Sizing water source system to replace aging 4 ton + 1.5 ton system
I have been reading a lot here and finally took the plunge to register. Great forum with a wealth of information!
My house was built in 1997 and still has the original primary HVAC system which consists of a Trane 4 ton XE1000 10 SEER outdoor unit coupled with a Trane XE90 120,000 BTU (5ton) LP fired furnace, which supposedly has a 90+ AFUE rating.
In 2002 I added a Carrier 38TKB 1.5 ton system to the 2nd floor with an attic mounted air handler with a 5kw electric heating element. 2nd floor had electric baseboard hear and window mounted AC units when I purchased the house in 1999 as the 2nd owner.
Today the 2nd floor is not being used much except for when guests are in town, but I have 2 daughters (16 months a 1 week old), that will take over the upstairs when they get older. So I envision a future with lots of hot water, heat and cooling consumption from upstairs...
Without even running the upstairs system, my monthly electric bill hits $500/month during the hot July and August months, compared to less than half that during the winter month. On the other hand, I burn through about 800 gallons of propane annually and at $2.85/gal currently, that works out to about $2,280 per year.
I have a Polaris water heater (LP fired) and radiant floor heat in the master bath and half the basement. When I moved into the house in 2000, the basement was unfinished, so presumably the original system was not sized for it being finished.
Here are the floor plans of my house with glass surface area, etc:
In total, there is 4,346 sq. ft. of conditioned living space (including the shop in the basement) and 543 sq. ft. of glass.
I'm working with a well respected local company that is a Waterfurnace "GeoPro Master Dealer". They are working on quoting me both a 5 series and 7 series for the primary and an Envision Split system for the upstairs.
They have already given me the recommended horizontal loop specs, which are as follows:
6 ton capacity
900 feet of trench
5.5 feet deep
2.5 feet wide
4 pipes / 2 loops in each
Each trench 8-10 feet apart for a total loop length of 3,600 feet, which works out to 600 feet per ton
I was thinking of doing 4 trenches 225 feet each.
Does it look like I'm on the right track given my house size and configuration? I own a backhoe attachment for my tractor (10.5 feet digging capability and 6000lbs break out force, so not one of those small ones). I plan to do the trenching and back filling myself as well as any electrical work, but will leave the rest to the dealer.
Would it make sense to have the 5/7 series and Envision Split system share a single loop, or should I dedicate some loops for the primary system and some for the split system? Shared would be preferred I would think as that would mean only a single circulation pump and a larger overall ground loop to supply the not always identical loads of the 2 systems.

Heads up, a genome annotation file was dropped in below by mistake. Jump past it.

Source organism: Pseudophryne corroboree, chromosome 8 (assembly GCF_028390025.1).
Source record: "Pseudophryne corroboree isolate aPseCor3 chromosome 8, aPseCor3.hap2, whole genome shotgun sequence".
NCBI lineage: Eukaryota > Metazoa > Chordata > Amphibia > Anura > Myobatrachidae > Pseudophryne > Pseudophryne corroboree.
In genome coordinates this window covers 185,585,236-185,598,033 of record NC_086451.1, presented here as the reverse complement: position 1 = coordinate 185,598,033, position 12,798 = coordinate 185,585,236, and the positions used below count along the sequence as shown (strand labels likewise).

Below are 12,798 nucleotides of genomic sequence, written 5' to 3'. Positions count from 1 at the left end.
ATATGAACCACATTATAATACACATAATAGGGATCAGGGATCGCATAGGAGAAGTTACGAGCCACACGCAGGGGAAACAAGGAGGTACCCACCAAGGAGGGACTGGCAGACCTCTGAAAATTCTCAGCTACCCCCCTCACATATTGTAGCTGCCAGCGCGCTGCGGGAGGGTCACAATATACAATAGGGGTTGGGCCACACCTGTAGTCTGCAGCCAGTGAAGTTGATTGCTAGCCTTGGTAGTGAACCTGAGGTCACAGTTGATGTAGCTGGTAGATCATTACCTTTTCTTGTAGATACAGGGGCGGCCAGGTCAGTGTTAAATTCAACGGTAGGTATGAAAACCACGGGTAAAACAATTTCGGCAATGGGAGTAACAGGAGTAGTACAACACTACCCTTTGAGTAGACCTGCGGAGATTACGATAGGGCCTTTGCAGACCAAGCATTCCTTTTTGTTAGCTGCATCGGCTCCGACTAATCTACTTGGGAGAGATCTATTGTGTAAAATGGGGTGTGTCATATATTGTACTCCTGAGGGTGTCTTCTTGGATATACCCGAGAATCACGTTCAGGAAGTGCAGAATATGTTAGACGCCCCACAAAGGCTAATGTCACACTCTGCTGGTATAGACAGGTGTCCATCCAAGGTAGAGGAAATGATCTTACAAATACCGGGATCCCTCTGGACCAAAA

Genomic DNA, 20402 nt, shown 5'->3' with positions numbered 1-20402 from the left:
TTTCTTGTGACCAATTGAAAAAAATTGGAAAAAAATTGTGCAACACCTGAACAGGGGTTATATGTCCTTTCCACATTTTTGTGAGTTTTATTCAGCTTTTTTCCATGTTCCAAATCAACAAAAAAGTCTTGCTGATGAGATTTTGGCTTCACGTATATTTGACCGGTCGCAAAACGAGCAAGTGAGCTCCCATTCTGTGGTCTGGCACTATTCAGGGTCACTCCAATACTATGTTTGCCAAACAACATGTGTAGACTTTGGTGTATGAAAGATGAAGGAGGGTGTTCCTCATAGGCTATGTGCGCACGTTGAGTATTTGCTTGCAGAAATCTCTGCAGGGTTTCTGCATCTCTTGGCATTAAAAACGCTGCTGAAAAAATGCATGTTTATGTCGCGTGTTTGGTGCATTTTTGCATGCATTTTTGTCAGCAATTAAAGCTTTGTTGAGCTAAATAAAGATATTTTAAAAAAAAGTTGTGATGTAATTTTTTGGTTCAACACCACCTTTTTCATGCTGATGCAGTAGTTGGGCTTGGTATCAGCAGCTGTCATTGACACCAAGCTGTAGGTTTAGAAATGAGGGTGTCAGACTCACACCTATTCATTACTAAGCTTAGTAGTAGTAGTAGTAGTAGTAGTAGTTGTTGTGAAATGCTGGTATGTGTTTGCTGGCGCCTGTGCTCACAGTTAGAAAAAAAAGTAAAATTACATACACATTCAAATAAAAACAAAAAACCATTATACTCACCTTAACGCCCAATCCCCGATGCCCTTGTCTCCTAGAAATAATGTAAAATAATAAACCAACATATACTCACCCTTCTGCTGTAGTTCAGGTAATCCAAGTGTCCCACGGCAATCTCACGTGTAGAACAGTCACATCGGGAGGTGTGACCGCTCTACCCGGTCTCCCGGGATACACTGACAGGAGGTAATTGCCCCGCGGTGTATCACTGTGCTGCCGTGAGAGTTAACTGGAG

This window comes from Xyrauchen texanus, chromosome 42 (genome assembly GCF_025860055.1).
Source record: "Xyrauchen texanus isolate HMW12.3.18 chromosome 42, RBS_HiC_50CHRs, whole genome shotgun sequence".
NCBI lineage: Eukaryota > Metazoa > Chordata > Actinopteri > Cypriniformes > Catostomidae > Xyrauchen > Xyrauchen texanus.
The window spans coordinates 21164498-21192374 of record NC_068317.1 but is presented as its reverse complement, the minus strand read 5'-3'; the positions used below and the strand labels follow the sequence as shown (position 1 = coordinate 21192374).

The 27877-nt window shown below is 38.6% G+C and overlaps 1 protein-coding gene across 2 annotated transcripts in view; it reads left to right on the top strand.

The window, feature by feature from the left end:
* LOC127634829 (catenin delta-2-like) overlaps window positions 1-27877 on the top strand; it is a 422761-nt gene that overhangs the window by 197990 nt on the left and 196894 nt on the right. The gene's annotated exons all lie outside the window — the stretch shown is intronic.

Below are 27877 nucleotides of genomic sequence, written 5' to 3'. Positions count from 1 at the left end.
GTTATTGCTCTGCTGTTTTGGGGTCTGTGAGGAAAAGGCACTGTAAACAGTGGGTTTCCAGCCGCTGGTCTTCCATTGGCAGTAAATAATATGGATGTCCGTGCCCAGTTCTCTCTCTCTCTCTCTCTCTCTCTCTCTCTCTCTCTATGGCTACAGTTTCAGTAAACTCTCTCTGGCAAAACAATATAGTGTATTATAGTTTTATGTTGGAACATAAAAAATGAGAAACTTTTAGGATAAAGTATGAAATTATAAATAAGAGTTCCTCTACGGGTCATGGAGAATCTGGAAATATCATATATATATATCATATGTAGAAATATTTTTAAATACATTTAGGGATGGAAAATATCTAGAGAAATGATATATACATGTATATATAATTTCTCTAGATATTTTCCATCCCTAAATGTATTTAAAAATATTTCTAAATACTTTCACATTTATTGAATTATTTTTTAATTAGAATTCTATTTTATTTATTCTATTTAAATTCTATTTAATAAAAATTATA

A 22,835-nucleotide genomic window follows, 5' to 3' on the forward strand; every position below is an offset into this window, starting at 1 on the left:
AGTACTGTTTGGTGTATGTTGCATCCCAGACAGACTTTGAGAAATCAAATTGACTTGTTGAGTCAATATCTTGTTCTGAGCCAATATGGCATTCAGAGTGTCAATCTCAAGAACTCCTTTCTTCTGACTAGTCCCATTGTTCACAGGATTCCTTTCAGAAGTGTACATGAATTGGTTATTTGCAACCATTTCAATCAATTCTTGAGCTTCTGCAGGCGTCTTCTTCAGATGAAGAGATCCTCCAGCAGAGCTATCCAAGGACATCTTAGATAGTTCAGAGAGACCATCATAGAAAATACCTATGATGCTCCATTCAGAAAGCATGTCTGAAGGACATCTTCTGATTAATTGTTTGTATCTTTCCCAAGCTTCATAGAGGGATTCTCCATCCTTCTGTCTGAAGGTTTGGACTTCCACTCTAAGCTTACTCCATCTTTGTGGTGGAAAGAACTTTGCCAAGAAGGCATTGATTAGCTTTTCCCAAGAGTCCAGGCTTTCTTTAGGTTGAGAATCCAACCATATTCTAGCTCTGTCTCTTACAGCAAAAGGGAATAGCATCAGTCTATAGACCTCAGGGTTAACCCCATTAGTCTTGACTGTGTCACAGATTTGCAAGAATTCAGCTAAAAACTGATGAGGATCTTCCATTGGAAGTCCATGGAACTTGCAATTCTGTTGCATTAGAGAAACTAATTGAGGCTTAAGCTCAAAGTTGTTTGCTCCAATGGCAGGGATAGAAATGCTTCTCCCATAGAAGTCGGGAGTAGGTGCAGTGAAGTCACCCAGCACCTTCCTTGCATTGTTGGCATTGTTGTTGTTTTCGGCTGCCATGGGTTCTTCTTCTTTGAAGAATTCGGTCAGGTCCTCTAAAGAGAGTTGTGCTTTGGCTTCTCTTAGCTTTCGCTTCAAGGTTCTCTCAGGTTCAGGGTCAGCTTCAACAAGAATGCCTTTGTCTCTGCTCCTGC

Does it sound like I'm on the right track?
One last thing, the loop field slopes down from the house quite significantly, but that should not matter, as long as I maintain the 5.5 feet depth, right?
Two systems on a single loop should have their own pumps. They should be piped as shown, this will insure proper flow through the units without short cucling between them.
Thanks Bergy! It will be interesting to see if that is also the design they recommend.
I looked at the GIS map of my house and drew in the loop trenches (in blue). There are a couple of obstacles. In yellow is the water line to the shop, and in red are the 400A power lines to the house and shop. I think I can just miss the water and house power lines, but there is no way to avoid crossing the power lines to the shop. I'll have miss utility come out and mark the power lines.
And here's an actual shot of the area:
As you can see, I'm already in the process of clearing out the pines although I have been just using a stump grinder to get rid of the stumps. I guess I'll have fun digging up the complete stumps where the trenches are going to be.
I wonder if there will be any code issues with running the loops underneath power lines?
Hmm, how many posts are needed before you can edit your own posts?
Anyway, based on my measurements, it makes the most sense for me to do 5 180ft trenches, which is what I'm showing above, and the lay down 2 loops in each, for the 3,600 total loop length.
I forgot to mention that I pay just over $0.11 per KWh. My consumption last month was 4473KWh. Here's my consumption over the last 12 months (Ignore October, they must have had a glitch in their system).